Major themes

The book sets out the absurdity of living by the rules of others, be they friends, family, governments, systems, religions or philosophies. Heller suggests that rules left unchecked will take on a life of their own, forming a bureaucracy in which important matters (e.g., those affecting life and death) are trivialized and trivial matters (e.g., clerical errors) assume enormous importance. He concludes that the only way to survive such an insane system is to be insane oneself.

Another theme is the folly of patriotism and honor, which leads most of the airmen to accept Catch-22 and the abusive lies of bureaucrats, but which Yossarian never accepts as a legitimate answer to his complaints.

While the (official) enemy are the Germans, no German ever actually appears in the story as an enemy combatant. As the narrative progresses, Yossarian comes to fear American bureaucrats more than he fears the Germans attempting to shoot down his bomber. This ironic situation is epitomized in the single appearance of German personnel in the novel, who act as pilots employed by a private entrepreneur working within the U.S. military. This predicament indicates a tension between traditional motives for violence and the modern economic machine, which seems to generate violence simply as another means to profit, quite independent of geographical or ideological constraints.

Among the reasons Yossarian fears his commanders more than the enemy is that , as he flies more missions, the number of missions required before he can go home is continually increasing: he is always approaching the magic number, but he never reaches it. He comes to despair of ever going home and is greatly relieved when he is sent to the hospital for a condition that is almost jaundice. In Yossarian's words:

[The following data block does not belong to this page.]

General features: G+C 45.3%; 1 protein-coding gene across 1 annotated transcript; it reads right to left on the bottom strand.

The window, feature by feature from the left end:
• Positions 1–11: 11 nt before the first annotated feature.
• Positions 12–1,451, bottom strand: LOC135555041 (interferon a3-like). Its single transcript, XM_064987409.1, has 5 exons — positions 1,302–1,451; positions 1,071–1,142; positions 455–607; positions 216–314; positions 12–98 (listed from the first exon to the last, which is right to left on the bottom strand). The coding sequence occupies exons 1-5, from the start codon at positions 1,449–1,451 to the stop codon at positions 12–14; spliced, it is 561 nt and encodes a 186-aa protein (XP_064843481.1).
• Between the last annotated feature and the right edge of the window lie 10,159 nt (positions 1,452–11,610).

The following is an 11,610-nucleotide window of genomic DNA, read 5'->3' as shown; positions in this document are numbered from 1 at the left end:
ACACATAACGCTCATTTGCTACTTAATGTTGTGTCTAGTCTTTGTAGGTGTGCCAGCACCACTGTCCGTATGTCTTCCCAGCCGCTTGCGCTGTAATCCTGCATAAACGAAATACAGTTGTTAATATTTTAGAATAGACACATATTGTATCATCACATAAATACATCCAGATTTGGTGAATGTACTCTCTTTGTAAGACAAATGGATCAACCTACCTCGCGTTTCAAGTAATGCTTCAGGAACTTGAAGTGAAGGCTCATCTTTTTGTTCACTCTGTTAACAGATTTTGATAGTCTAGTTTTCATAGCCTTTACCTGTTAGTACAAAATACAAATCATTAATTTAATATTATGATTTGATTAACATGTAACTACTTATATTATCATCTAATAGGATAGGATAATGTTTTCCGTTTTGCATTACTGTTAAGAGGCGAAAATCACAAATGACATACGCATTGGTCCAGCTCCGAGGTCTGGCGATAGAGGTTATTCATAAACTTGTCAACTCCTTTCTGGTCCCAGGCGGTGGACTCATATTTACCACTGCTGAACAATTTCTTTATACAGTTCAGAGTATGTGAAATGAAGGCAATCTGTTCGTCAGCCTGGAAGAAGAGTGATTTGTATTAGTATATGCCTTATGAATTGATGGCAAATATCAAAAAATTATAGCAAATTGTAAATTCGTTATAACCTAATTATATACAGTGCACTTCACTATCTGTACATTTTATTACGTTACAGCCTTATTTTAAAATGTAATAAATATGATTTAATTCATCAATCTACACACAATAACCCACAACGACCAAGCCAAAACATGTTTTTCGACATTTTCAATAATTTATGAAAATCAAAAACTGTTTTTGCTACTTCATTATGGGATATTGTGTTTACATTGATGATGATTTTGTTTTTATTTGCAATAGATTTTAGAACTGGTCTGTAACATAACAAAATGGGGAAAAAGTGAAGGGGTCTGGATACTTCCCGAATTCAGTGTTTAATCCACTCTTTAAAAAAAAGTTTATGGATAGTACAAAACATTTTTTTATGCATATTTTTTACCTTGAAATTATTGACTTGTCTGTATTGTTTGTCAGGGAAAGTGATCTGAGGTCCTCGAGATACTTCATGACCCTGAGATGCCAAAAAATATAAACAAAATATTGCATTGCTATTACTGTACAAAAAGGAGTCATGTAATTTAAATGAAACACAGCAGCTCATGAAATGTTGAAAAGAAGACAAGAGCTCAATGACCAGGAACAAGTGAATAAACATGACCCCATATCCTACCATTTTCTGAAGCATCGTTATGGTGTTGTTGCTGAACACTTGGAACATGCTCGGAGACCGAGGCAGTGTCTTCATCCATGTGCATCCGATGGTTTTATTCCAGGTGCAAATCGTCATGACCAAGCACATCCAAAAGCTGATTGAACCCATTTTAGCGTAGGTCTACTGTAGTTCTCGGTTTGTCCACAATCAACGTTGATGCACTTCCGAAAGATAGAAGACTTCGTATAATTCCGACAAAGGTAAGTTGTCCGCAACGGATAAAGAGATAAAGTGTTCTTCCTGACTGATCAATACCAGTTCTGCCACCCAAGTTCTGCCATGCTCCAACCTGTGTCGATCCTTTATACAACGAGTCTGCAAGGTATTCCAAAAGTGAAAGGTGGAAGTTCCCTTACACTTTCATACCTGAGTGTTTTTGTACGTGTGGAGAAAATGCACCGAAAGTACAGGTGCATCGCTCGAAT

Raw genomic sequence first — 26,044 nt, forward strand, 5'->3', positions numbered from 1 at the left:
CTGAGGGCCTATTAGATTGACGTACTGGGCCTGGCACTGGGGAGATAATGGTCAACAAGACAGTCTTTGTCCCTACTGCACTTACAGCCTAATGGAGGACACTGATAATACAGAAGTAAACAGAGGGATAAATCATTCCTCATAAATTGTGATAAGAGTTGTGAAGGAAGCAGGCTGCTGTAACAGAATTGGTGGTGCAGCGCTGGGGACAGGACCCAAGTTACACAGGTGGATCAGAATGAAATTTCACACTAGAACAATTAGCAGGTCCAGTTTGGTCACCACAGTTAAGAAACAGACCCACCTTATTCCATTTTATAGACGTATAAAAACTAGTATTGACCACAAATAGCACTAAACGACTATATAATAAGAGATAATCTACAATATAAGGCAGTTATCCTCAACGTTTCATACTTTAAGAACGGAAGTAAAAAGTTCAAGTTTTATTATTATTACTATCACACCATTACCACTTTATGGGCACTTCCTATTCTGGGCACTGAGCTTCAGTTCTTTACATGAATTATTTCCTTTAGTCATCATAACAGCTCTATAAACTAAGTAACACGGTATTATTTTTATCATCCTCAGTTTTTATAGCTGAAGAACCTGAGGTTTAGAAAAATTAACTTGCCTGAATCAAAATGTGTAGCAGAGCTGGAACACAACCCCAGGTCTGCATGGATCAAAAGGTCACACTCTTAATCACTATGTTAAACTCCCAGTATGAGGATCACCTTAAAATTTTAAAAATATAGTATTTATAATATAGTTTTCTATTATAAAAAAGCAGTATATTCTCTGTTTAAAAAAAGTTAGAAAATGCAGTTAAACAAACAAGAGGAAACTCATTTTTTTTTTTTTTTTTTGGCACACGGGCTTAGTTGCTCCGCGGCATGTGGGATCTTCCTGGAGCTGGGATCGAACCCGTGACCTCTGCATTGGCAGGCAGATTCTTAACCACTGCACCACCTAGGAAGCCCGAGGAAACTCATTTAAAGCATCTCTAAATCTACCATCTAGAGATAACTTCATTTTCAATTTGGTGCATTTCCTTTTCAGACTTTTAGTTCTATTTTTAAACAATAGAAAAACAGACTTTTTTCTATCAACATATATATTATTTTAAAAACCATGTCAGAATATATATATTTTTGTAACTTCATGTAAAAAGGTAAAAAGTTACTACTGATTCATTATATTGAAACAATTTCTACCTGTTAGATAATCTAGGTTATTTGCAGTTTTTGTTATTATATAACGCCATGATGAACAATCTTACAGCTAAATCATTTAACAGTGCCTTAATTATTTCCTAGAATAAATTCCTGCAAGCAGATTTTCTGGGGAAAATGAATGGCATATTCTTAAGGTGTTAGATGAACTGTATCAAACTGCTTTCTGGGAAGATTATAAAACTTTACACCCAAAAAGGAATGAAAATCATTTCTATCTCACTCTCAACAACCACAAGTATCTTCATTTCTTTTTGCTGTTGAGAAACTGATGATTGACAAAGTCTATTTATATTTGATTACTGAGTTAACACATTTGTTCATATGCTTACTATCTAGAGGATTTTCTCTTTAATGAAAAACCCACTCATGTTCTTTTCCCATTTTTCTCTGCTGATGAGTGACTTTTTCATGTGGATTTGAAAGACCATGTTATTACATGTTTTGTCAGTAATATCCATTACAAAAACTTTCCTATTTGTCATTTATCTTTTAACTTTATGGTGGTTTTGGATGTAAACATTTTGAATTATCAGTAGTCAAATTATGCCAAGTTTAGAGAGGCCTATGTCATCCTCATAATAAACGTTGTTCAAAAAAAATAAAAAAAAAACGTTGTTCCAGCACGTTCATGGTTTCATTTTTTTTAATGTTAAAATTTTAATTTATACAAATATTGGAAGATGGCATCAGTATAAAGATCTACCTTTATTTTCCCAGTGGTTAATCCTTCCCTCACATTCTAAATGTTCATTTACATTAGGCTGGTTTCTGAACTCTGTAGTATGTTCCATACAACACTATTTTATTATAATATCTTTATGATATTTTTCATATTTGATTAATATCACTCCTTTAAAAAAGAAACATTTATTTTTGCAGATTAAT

The enemy is anybody who's going to get you killed, no matter which side he's on, and that includes Colonel Cathcart. And don't you forget that, because the longer you remember it, the longer you might live. (Chapter 12)
  • Individual versus Society
  • Yossarian is constantly fighting against society as an individual, in particular the military bureaucracy and Milo's syndicate.[6]
  • Sanity and Insanity [6]
  • Heroes and Heroism [6]
  • Absurdity [6]
  • Power of Bureaucracy [7]
  • Loss of Religious Faith [7]
  • Impotence of Language [7]
  • Inevitability of Death [7]
  • Distortion of Justice [8]
  • Concept of Catch-22 [8]
  • Greed [8]
  • Personal Integrity [8]

Characters

Below is a list of all the major characters in the book; there is a separate page for a complete list of characters.

Influences

Although Heller always had a desire to be an author from an early age, his own experiences as a bombardier during World War II strongly influence Catch-22.[9]

Czech writer Arnošt Lustig recounts in his book 3x18 that Joseph Heller personally told him that he would never have written Catch-22 had he not first read The Good Soldier Švejk by Jaroslav Hašek.[10]

Allusions/references to other works